South Africa-based Cell C said it will invest ZAR8 billion (€629 million/$667 million) in building an LTE network over the next three years, as the country's third-largest mobile operator seeks to improve its position in the highly competitive market.
The company has already signed supply agreements with Chinese vendors Huawei and ZTE, and said the two network equipment suppliers will be its primary partners in the rollout of more than 4,000 LTE sites. It said it plans to launch a commercial offering in the latter part of 2015 and will reveal its LTE suite of products and services in due course.
Cell C is initially taking a targeted approach with LTE and will continue to rely on 3G network technologies for less densely populated areas.
"Our LTE strategy will be focused and strategic, targeting metropolitan areas where people work and live. The primary commuting areas that fall outside the major metros will remain covered by HSPA+," said Cell C CEO Jose Dos Santos.
Dos Santos also stressed that the company would make every effort to ensure that every LTE site is linked to the company's fibre backbone.
The first targeted areas for LTE will be in Gauteng, KwaZulu-Natal and the Western Cape. Cell C already has LTE sites on air in Gauteng, KwaZulu-Natal and the Western Cape with a select group of customers trialling the service.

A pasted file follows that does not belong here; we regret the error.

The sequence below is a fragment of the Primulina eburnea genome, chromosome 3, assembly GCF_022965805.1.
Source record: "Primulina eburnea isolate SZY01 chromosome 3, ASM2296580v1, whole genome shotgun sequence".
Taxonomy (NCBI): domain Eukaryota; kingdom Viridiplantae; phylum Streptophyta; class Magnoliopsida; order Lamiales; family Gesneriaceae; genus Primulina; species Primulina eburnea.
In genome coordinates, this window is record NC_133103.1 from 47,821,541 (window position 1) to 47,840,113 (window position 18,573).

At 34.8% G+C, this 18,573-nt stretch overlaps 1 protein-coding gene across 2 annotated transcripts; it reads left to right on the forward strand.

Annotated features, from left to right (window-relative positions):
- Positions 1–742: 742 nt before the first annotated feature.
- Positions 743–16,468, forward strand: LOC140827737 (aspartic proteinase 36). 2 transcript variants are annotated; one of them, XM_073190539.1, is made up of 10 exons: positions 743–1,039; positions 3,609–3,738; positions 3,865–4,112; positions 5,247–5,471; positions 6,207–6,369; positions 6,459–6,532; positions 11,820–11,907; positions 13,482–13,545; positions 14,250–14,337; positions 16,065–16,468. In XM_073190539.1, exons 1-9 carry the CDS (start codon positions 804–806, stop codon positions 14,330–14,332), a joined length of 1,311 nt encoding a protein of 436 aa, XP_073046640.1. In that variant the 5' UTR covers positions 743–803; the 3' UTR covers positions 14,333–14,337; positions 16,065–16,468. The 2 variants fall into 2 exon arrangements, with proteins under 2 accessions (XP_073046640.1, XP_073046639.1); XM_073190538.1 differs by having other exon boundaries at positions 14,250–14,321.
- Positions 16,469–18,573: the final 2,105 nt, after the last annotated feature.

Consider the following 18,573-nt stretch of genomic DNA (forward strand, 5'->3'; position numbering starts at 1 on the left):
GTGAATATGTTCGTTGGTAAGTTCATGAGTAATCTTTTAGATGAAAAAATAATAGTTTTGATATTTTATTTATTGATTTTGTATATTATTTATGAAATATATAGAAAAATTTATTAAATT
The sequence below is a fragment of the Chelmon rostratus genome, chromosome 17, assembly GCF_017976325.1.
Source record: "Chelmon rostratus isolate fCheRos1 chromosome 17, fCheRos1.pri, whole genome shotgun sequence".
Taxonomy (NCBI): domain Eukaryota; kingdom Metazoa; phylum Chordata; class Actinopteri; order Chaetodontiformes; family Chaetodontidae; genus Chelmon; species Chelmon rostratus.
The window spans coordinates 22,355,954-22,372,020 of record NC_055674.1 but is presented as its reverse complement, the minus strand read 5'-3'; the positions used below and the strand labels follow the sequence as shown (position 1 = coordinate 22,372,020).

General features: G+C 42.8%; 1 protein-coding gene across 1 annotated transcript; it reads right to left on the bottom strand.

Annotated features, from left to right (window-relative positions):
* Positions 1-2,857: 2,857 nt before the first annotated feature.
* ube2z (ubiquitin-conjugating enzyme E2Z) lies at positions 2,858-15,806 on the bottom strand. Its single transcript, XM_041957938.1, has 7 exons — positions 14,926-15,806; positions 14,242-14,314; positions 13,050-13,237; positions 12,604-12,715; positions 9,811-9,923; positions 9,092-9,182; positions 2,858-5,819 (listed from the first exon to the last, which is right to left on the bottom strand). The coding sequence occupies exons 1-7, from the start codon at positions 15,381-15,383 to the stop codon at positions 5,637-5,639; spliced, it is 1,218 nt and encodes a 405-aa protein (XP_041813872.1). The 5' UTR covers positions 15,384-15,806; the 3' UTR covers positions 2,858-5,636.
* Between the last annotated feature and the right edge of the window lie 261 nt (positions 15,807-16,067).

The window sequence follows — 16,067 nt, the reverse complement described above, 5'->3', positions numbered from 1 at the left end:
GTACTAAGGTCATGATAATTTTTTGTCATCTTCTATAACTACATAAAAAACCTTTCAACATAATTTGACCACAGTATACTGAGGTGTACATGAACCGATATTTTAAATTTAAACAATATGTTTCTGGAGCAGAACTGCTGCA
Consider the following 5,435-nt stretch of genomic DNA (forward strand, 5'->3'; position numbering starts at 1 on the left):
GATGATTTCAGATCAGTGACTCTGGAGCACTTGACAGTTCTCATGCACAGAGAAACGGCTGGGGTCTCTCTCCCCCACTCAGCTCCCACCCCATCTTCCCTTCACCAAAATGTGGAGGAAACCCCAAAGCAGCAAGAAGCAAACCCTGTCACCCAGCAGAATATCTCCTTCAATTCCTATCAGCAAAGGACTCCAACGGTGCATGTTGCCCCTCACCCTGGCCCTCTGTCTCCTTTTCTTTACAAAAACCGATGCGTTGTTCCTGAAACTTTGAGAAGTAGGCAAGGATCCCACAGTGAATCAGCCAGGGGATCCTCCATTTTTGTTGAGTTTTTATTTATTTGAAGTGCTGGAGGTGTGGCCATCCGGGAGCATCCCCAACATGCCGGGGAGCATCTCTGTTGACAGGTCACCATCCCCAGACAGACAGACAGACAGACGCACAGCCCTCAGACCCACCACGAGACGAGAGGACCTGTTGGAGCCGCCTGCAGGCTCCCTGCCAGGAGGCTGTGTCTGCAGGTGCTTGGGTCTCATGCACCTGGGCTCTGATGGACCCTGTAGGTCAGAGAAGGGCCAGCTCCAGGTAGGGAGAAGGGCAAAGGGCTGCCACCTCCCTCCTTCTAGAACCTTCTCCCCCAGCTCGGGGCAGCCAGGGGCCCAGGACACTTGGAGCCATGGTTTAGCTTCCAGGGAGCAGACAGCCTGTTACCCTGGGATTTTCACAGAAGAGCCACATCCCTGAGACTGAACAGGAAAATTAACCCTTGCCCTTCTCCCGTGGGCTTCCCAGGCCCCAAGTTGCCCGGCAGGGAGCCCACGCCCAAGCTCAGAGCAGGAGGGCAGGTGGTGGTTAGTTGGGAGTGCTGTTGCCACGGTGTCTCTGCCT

"Gated communities and high-density residential areas where there is a great demand for high speed data will be one of our priorities," the CEO noted.
The company will also continue to invest in its existing 3G network to improve HSPA+ performance and plans to deploy an additional 1,353 3G sites across the country in the next three years.
In terms of spectrum, Cell C will no doubt have been encouraged by the South African government's recent decision to adopt the harmonised spectrum channel plans for the use of the 700 MHz and 800 MHz bands for International Mobile Telecommunications (IMT). Indeed, the company has said previously that it did not intend to rollout LTE on a national scale until there was more clarity over the government's broadband plans and the timing of the switchover to digital TV to release spectrum for mobile broadband.
Cell C, which is majority owned by Oger Telecom, competes with larger rivals Vodacom--which is 65 per cent owned by Vodafone--and MTN South Africa. Earlier this year, the company said plans by Vodacom to buy Internet service provider Neotel would deliver a "fatal" blow to competition in the South Africa market.
Vodafone Group CEO Vittorio Colao recently indicated that the group was losing patience over the regulatory approval process for the Neotel deal, according to a report by BDLive. Vodafone has been waiting almost a year for regulatory clearance of the planned ZAR7 billion acquisition.
- see this Cell C release
- see this BDLive article
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